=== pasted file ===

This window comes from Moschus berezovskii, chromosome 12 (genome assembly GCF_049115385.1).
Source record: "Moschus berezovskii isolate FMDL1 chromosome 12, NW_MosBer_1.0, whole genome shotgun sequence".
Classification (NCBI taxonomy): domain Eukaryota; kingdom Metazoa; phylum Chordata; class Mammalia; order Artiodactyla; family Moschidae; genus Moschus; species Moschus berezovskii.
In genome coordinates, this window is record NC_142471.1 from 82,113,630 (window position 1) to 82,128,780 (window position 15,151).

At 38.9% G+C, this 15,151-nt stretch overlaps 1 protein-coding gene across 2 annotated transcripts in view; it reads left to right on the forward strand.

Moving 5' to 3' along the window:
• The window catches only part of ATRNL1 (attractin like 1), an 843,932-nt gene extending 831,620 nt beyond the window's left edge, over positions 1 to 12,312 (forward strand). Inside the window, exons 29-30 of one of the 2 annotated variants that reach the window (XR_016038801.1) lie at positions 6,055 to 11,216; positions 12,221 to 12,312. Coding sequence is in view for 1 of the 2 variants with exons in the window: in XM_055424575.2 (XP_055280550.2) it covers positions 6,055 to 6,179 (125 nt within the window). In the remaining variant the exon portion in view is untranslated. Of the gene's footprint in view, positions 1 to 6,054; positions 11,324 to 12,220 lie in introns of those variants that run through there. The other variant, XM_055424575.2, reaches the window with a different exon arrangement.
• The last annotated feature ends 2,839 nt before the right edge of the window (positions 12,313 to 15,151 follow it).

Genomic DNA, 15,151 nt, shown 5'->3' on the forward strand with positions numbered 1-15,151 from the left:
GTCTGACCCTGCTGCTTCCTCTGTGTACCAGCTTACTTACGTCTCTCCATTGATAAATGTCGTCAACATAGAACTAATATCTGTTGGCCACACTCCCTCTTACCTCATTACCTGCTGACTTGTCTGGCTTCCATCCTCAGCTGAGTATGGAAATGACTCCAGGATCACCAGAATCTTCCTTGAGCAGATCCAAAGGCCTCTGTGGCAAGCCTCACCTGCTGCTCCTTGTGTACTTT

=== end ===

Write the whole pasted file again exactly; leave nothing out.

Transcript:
This window comes from Moschus berezovskii, chromosome 12 (genome assembly GCF_049115385.1).
Source record: "Moschus berezovskii isolate FMDL1 chromosome 12, NW_MosBer_1.0, whole genome shotgun sequence".
Classification (NCBI taxonomy): domain Eukaryota; kingdom Metazoa; phylum Chordata; class Mammalia; order Artiodactyla; family Moschidae; genus Moschus; species Moschus berezovskii.
In genome coordinates, this window is record NC_142471.1 from 82,113,630 (window position 1) to 82,128,780 (window position 15,151).

At 38.9% G+C, this 15,151-nt stretch overlaps 1 protein-coding gene across 2 annotated transcripts in view; it reads left to right on the forward strand.

Moving 5' to 3' along the window:
• The window catches only part of ATRNL1 (attractin like 1), an 843,932-nt gene extending 831,620 nt beyond the window's left edge, over positions 1 to 12,312 (forward strand). Inside the window, exons 29-30 of one of the 2 annotated variants that reach the window (XR_016038801.1) lie at positions 6,055 to 11,216; positions 12,221 to 12,312. Coding sequence is in view for 1 of the 2 variants with exons in the window: in XM_055424575.2 (XP_055280550.2) it covers positions 6,055 to 6,179 (125 nt within the window). In the remaining variant the exon portion in view is untranslated. Of the gene's footprint in view, positions 1 to 6,054; positions 11,324 to 12,220 lie in introns of those variants that run through there. The other variant, XM_055424575.2, reaches the window with a different exon arrangement.
• The last annotated feature ends 2,839 nt before the right edge of the window (positions 12,313 to 15,151 follow it).

Genomic DNA, 15,151 nt, shown 5'->3' on the forward strand with positions numbered 1-15,151 from the left:
GTCTGACCCTGCTGCTTCCTCTGTGTACCAGCTTACTTACGTCTCTCCATTGATAAATGTCGTCAACATAGAACTAATATCTGTTGGCCACACTCCCTCTTACCTCATTACCTGCTGACTTGTCTGGCTTCCATCCTCAGCTGAGTATGGAAATGACTCCAGGATCACCAGAATCTTCCTTGAGCAGATCCAAAGGCCTCTGTGGCAAGCCTCACCTGCTGCTCCTTGTGTACTTT